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Ramapo College offers compost pick-up for residents of the College Park Apartments (CPAs) and The Village.

The bins used to hold the compost piles are open to the public, therefore missing a pick-up day or being a commuter are not issues! The compost piles are located in the CPA Redwood Garden and in the back of the Garden located between the The Village and the Sharp Sustainability Education Center (SSEC).

Campus Map with Markers of Compost Piles

College Park Apartments

The Village

Composting 101


fruit & vegetable scraps*

bread, grains & nutshells

coffee grounds & tea bags**

eggshells, shredded paper*** & chopsticks

*remove any produce stickers | **non-synthetic tea bags only | ***no colored or glossy paper


cheese or dairy products

meat, poultry or seafood

fat, grease or oil


*including biodegradable and compostable plastics

Compost FAQ

What is composting?

Composting is the process of encouraging the decomposition of organic waste—such as food scraps—using microbial processes.

Think of composting as the accelerated process of decomposing organic matter—speeding up the way in which nature itself recycles such matter. When a leaf falls in the forest, it is acted upon by a whole host of creatures, from microorganisms such as bacteria and fungi, as well as worms and insects. When we construct a compost pile—mixtures of organic waste and wood chips or leaf litter—then we are creating the conditions within which decomposers thrive. When the composting process is completed, organic food scraps become transformed into a dark, nutrient rich, crumbly material that can be used to enrich soil.

Adding compost to soil improves soil texture, loosening clay soils, improving them for root growth, while helping light, sandy soils better retain water and nutrients. Compost helps aerate plant roots, while providing essential minerals and nutrients to promote healthy plant growth.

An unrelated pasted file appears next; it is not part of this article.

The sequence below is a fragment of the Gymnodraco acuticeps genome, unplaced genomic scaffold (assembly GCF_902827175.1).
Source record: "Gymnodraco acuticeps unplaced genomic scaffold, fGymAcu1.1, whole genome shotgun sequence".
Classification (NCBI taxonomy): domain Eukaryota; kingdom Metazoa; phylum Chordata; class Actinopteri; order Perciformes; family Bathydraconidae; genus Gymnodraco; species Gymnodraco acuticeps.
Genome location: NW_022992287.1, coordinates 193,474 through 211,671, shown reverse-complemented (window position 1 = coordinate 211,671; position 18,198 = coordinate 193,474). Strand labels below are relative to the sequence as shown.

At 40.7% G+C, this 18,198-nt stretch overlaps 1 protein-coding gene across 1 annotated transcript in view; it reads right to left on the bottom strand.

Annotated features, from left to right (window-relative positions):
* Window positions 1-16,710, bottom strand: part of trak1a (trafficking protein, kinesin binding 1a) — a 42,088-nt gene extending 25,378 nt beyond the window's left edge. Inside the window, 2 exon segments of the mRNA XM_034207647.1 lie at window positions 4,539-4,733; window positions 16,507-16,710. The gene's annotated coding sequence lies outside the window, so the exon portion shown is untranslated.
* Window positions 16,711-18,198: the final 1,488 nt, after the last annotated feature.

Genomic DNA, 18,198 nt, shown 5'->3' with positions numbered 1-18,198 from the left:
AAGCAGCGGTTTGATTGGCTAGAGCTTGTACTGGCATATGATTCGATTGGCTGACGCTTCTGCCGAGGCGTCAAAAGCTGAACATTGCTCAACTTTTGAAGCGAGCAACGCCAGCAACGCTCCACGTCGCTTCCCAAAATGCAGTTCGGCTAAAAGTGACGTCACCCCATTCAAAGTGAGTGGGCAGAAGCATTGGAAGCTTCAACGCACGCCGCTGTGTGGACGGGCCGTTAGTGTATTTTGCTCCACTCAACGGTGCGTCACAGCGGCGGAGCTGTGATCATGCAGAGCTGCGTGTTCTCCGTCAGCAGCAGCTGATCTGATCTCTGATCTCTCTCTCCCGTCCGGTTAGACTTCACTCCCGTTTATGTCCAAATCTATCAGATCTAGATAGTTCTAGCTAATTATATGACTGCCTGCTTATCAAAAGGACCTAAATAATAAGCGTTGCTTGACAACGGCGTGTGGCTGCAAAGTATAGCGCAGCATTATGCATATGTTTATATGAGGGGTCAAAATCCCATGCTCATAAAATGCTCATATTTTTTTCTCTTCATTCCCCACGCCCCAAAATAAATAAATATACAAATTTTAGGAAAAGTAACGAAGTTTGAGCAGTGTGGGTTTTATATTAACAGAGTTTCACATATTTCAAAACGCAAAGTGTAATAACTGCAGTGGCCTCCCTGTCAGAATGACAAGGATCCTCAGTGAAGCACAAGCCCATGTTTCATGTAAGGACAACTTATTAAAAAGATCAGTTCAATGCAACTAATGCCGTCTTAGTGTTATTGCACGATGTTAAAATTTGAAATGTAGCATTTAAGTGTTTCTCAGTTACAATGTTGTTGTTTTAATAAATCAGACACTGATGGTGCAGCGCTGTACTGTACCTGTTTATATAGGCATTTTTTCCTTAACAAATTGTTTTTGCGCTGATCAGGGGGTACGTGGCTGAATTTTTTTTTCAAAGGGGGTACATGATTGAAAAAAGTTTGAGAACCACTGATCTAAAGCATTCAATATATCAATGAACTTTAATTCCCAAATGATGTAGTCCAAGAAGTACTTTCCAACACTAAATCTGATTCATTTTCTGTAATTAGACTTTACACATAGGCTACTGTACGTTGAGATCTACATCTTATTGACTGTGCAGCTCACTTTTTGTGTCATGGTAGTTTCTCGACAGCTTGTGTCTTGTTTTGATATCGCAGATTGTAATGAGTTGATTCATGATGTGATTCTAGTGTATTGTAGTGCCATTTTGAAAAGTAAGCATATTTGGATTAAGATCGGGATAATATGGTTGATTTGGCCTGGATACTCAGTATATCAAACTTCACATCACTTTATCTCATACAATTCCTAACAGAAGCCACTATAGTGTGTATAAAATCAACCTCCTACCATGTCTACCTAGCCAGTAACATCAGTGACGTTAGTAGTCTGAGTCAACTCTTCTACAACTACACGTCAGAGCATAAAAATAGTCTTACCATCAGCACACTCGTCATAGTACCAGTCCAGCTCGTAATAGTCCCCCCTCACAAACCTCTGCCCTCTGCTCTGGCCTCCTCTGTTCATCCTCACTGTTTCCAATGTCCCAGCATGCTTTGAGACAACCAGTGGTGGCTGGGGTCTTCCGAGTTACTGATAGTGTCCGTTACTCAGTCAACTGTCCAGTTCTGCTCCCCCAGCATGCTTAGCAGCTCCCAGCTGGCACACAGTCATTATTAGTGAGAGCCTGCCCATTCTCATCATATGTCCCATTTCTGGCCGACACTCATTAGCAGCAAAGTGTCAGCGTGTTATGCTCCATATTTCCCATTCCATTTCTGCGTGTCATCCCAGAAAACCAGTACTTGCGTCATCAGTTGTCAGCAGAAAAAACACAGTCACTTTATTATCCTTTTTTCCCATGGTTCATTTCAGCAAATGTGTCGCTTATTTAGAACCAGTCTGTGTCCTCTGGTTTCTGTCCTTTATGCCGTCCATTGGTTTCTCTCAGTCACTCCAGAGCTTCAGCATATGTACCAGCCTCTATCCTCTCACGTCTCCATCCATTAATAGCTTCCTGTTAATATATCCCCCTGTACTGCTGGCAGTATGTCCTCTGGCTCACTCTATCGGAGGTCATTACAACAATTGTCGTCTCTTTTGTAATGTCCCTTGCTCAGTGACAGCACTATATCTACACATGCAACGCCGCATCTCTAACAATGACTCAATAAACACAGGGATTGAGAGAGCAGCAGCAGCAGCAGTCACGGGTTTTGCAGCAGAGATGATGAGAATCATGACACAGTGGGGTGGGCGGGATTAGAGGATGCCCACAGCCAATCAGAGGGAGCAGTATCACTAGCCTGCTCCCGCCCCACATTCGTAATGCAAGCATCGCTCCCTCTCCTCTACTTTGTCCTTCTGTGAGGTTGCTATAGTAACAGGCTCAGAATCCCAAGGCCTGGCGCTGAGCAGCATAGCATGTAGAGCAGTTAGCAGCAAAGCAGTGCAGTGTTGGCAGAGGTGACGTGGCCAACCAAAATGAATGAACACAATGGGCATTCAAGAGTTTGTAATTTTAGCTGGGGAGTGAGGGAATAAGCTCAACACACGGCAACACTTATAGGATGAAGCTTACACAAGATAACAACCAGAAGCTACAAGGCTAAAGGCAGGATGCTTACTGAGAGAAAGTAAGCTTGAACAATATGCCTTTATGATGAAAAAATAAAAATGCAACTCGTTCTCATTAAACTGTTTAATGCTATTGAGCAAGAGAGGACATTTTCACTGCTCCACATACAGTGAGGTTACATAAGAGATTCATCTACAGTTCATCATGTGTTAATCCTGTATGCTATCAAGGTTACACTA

Why compost?

More than 30 percent of garbage is food waste that could have been composted. When you compost, you keep valuable resources out of the landfill and avoid methane emissions that contribute to climate change.

When compost is returned to the soil, it adds nutrients, retains water, increases yields when growing food and stores carbon. Using compost on lawns and gardens also reduces pesticide use, reduces stormwater run-off, and returns important nutrients to the soil so more plants can thrive.

Where should I store my compost bin between collections?

A convenient way to store food scraps (before they are collected to add to the compost pile) is to keep them in the refrigerator or freezer. This method prevents the build-up of mold, foul odors and the attraction of flies or other unwanted pests.

How do I minimize foul odors and attraction of unwanted pests?

Odors and flies will not harm you or the food waste, but they can be a nuisance. Here are some helpful tips to keep them at bay:

  • Store your compost in the refrigerator or freezer.
  • Use the news! Lining compost bin with newspaper or a paper towel is easy and helps keep your containers clean.
  • To reduce odors, sprinkle baking soda in your compost bin.
  • Wash your compost bin thoroughly with soap and water after every collection.

Why can’t I put all kinds of food scraps in my compost bin?

At the moment, Ramapo College doesn’t have the infrastructure to accept all kinds of organic materials. Therefore, to prevent disease and odors, certain organic materials, such as animal products, shouldn’t be included in your compost bin.

I am looking to start composting at home. What are some tips to get started?

Here are some links to great resources on home composting: